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New preliminary research by PHI's Child Health and Development Studies and colleagues finds that grandfathers' smoking and alcohol intake could be linked to an increased risk of autism in their grandchildren.

3 generations of families included in CHDS research

PHI’s Child Health and Development Studies (CHDS), in collaboration with the California Department of Public Health Environmental Health Investigations Branch and the Department of Developmental Services, examined the role that grandparents’ smoking or alcohol consumption might have on their grandchildren’s risk of autism. A previous study found that the maternal grandmothers’ smoking during pregnancy was correlated with an increased risk of autism, but no prior studies have reviewed connections between grandpaternal smoking or alcohol intake and autism.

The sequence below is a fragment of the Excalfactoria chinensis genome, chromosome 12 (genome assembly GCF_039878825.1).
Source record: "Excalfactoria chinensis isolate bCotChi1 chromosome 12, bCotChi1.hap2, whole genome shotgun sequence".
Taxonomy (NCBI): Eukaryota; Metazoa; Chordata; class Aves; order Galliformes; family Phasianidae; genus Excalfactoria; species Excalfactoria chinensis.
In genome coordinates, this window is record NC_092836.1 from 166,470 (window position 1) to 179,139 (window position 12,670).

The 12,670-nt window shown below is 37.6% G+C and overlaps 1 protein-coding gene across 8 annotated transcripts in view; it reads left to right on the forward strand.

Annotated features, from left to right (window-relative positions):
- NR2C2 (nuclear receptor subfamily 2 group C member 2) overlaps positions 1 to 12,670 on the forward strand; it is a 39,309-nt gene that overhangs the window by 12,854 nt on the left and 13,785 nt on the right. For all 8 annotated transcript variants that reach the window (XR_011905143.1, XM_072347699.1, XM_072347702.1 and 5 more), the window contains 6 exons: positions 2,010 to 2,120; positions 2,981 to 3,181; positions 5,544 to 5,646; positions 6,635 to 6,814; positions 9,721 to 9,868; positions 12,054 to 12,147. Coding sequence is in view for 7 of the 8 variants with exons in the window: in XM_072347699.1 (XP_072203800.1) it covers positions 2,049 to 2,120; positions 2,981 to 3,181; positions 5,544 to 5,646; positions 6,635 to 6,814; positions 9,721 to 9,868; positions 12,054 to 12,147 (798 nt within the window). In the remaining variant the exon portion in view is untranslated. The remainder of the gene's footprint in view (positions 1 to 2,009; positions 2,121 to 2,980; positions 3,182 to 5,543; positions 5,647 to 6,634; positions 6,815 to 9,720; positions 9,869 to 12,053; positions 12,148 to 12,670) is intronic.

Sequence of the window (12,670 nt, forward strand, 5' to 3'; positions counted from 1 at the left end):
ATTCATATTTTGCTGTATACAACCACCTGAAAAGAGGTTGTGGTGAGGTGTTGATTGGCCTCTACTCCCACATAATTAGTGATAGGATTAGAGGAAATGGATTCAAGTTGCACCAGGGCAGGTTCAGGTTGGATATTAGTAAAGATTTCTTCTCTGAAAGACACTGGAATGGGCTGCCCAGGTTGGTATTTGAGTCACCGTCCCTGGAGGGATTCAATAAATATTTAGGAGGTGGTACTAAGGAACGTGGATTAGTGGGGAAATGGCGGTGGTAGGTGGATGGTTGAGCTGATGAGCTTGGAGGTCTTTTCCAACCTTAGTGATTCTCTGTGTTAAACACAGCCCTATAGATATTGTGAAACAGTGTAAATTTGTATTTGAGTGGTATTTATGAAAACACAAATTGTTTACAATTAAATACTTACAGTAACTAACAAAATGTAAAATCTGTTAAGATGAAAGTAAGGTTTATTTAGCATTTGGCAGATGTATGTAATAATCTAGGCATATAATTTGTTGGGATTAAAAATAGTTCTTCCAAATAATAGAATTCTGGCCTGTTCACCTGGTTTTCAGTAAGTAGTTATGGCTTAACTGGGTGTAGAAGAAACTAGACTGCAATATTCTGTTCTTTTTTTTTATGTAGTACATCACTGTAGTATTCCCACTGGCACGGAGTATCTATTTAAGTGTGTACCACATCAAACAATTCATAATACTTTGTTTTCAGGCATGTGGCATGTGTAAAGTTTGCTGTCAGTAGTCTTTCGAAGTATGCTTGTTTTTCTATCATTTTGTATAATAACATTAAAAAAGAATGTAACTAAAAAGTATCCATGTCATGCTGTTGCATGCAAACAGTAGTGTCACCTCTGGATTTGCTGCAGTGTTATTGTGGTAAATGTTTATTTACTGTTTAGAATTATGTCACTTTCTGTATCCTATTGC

The study’s preliminary findings suggest a role of perinatal grandparental smoking and drinking in the risk of autism in grandchildren.

Results were presented in an abstract at the International Society for Autism Research Conference in 2020. The CHDS researchers noted that larger epidemiologic studies with information on the grandparent and parent generations and animal studies are needed to confirm these findings and investigate biological mechanisms, including possible epigenetic alterations to the germ line.

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